Coronavirus in DC

Machine in DC Can Clean 80K N95 Masks a Day

The machine has the power to help health care workers and first responders re-use their masks for up to 20 times.

NBC Universal, Inc.

A machine with the power to decontaminate up to 80,000 N95 masks a day was made available in D.C. Wednesday, allowing health care workers to get their masks cleaned for free.

The company responsible for this system is Battelle, whose decontamination system uses vaporized hydrogen peroxide to clean thousands of masks. 

“The nurses, the doctors and the first responders are putting themselves out there at risk and doing that all to keep us safe. For us to be some small part of helping them have a better environment to help us all is amazingly gratifying,” said Battelle's research president Matt Vaughn.

The machine has the power to help health care workers and first responders re-use their masks up to 20 times. The cleaning process takes about 12 hours and workers typically get their masks back within two days, said Vaughn.

The research nonprofit has been using this technology for decades to clean their own equipment because they go in and out of hazardous environments, so they were able to quickly transition their own technology for use in this emergency situation.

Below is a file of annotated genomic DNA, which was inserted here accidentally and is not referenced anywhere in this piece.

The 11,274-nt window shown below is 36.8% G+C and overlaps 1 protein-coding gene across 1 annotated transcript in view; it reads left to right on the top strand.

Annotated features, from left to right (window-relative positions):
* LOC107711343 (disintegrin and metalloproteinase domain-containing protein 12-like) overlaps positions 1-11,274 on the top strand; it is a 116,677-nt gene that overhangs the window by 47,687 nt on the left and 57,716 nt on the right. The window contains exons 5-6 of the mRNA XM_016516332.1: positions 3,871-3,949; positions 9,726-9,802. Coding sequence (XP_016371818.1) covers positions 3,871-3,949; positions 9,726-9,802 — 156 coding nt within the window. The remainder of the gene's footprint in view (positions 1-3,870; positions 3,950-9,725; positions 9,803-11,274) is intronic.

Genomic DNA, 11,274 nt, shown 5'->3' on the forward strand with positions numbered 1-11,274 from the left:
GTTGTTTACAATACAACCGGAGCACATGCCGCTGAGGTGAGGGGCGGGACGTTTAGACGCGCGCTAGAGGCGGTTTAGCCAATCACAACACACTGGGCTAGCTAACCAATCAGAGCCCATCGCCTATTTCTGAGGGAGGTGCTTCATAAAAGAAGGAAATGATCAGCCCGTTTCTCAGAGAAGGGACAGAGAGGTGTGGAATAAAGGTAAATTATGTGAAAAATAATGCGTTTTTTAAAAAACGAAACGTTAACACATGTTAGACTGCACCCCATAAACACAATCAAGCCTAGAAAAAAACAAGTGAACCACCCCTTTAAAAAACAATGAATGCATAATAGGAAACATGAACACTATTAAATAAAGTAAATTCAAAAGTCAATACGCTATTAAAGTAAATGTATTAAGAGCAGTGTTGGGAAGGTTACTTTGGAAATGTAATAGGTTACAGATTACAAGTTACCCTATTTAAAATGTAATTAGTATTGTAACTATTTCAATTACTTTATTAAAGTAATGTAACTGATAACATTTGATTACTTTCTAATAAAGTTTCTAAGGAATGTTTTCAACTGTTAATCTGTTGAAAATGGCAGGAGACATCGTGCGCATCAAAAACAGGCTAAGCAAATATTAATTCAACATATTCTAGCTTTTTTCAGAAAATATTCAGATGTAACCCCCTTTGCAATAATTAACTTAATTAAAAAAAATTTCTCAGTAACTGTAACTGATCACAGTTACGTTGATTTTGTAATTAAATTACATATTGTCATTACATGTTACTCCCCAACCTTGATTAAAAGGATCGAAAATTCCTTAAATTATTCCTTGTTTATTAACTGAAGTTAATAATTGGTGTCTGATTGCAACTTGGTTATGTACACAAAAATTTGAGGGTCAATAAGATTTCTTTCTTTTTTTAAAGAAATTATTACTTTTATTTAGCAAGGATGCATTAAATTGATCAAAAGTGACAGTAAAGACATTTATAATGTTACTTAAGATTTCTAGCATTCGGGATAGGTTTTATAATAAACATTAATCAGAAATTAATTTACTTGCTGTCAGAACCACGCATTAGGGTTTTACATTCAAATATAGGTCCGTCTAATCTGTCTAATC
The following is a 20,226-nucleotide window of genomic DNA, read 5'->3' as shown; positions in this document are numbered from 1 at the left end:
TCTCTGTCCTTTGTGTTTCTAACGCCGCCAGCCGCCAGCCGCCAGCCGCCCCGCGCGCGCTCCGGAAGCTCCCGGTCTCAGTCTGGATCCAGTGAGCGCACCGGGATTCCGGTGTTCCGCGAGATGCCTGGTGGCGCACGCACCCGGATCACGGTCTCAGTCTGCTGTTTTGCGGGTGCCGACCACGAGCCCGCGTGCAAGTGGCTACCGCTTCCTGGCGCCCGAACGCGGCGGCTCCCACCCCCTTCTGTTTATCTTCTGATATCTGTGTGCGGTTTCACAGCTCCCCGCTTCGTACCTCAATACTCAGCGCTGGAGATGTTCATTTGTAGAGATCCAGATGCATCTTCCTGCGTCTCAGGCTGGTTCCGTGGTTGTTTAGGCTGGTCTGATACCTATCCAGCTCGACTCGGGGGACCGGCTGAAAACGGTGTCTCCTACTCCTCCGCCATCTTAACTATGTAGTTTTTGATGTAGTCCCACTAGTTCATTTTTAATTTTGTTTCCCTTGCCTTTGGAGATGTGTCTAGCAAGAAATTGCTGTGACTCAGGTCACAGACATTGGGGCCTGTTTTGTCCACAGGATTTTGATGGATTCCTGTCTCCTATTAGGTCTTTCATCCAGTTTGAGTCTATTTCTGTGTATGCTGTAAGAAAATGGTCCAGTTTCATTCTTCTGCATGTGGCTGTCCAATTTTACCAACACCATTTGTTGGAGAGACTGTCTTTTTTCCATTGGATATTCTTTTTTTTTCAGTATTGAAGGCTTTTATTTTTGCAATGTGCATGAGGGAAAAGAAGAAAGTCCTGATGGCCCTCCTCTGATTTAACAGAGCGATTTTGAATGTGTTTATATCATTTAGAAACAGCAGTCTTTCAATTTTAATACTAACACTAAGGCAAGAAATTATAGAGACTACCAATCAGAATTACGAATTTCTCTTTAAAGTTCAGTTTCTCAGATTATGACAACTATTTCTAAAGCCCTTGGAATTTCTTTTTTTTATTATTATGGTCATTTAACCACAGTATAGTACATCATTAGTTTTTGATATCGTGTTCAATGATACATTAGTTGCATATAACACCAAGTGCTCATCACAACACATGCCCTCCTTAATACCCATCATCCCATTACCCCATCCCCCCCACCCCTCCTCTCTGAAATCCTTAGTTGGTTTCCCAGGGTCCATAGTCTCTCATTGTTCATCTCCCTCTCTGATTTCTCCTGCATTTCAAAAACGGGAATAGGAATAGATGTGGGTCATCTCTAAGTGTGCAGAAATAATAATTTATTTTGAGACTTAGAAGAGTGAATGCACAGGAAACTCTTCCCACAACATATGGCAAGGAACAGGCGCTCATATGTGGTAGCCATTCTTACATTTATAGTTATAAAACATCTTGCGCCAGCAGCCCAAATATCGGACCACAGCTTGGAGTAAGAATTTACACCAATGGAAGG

"In 2015, the FDA was concerned that there could be a potential supply chain disruption if a respiratory pandemic got too big and so they wanted to have a set of technologies evaluated, and so we ran these studies and came up with a solution that we have today in D.C.,” Vaughn said.

FEMA helped Battelle set up the location here D.C. This service is free for health care workers and first responders.

You can head to their website to inquire about this service.

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